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Extended Audio Sample Free Food for Millionaires: A Novel Audiobook, by Min Jin Lee Click for printable size audiobook cover
3.18 out of 53.18 out of 53.18 out of 53.18 out of 53.18 out of 5 3.18 (11 ratings) (rate this audio book) Author: Min Jin Lee Narrator: Shelly Frasier Publisher: Tantor Format: Unabridged Audiobook Delivery: Instant Download Audio Length: Release Date: June 2007 ISBN: 9781400174607
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“Competence can be a curse.” So begins Min Jin Lee’s epic novel about class, society, and identity. Casey Han’s four years at Princeton have given her many things: a refined diction, an enviable golf handicap, a popular white boyfriend, an agnostic’s closeted passion for reading the Bible, and a magna cum laude degree in economics. But no job and a number of bad habits.

Casey’s parents, who live in Queens, are Korean immigrants working in a dry cleaner, desperately trying to hold onto their culture and identity. Their daughter, on the other hand, has entered into the upper echelon of rarified American society via scholarships. But after graduation, Casey’s trust-fund friends see only opportunity and choices while Casey sees the reality of having expensive habits without the means to sustain them. As Casey navigates Manhattan, we see her life and the lives of those around her: her sheltered mother, scarred father, her friend Ella who’s always been the good Korean girl, Ella’s ambitious Korean husband and his Caucasian mistress, Casey’s white fiancé, and then her Korean boyfriend, all culminating in a portrait of New York City and its world of haves and have-nots.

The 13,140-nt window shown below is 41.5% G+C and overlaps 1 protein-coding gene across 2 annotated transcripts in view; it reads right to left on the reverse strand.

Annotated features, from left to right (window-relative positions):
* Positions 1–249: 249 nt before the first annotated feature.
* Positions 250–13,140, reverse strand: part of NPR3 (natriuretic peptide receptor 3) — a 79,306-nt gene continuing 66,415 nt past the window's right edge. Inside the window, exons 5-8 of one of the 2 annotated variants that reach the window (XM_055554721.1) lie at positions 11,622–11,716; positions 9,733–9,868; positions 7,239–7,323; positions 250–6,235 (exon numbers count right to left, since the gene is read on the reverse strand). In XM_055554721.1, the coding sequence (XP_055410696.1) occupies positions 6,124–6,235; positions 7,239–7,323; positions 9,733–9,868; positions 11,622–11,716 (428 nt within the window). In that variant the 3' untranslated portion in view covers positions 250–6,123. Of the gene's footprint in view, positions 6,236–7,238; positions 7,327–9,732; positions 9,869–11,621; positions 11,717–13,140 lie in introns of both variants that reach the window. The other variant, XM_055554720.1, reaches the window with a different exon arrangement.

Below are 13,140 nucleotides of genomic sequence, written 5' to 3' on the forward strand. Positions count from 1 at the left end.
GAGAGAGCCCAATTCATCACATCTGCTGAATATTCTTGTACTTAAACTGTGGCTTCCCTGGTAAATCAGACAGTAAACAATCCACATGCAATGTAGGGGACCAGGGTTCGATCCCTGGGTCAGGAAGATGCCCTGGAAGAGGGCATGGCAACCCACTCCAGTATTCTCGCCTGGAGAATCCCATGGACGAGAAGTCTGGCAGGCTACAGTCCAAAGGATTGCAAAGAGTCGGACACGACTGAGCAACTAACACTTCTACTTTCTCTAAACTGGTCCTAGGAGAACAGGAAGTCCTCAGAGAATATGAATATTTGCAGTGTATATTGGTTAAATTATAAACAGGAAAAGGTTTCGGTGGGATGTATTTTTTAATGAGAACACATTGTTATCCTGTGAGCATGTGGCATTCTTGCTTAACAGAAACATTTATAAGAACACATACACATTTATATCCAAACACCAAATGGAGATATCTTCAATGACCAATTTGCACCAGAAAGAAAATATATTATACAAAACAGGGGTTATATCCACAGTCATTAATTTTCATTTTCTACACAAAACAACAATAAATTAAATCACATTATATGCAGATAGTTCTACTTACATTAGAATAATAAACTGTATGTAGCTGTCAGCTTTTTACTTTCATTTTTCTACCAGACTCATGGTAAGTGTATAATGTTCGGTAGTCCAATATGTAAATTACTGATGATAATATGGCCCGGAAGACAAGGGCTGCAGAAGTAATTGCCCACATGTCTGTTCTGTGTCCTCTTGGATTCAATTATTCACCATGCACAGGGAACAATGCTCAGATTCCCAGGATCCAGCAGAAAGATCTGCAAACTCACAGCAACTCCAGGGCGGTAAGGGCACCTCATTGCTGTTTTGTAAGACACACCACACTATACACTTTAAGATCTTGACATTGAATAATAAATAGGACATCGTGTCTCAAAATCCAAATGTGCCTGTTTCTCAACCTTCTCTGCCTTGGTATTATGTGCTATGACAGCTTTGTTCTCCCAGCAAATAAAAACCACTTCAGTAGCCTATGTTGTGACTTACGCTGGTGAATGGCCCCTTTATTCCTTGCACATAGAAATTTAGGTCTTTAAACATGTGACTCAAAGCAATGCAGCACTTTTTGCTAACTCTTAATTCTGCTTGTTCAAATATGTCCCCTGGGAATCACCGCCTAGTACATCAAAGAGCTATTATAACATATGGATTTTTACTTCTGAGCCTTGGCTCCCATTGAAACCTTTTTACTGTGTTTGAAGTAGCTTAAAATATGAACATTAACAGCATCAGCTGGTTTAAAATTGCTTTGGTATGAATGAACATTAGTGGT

Free Food for Millionaires offers up a fresh exploration of the complex layers we inhabit both in society and within ourselves. Inspired by 19th century novels such as Vanity Fair and Middlemarch, Min Jin Lee examines maintaining identity within changing communities. This is a remarkably assured debut from a writer to watch.

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Quotes & Awards

  • “Lee’s take on contemporary intergenerational cultural friction is wide-ranging, sympathetic, and well worth reading.”

    Publishers Weekly

  • “With very broad strokes and great detail, Lee paints colorful three-dimensional characters and outlines intergenerational and cultural struggles brilliantly.”


  • Free Food for Millionaires stakes out new ground for twenty-first century American literature, territory both profoundly enlightening and utterly enjoyable.”

    David Henry Hwang, playwright, M. Butterfly

Listener Opinions

  • 5 out of 55 out of 55 out of 55 out of 55 out of 5 Brandy | 4/26/2011

    " Great read! Characters are deep and interesting, real people with flaws. i had a hard time putting it down. I couldn't wait to see how it all came out in the end!! "

  • 4 out of 54 out of 54 out of 54 out of 54 out of 5 Cassie | 4/8/2011

    " I could not put this down. Very dramatic and tense. Well told though not literary. "

  • 2 out of 52 out of 52 out of 52 out of 52 out of 5 Greg | 3/14/2011

    " Whoops, I stumbled into some chick lit. "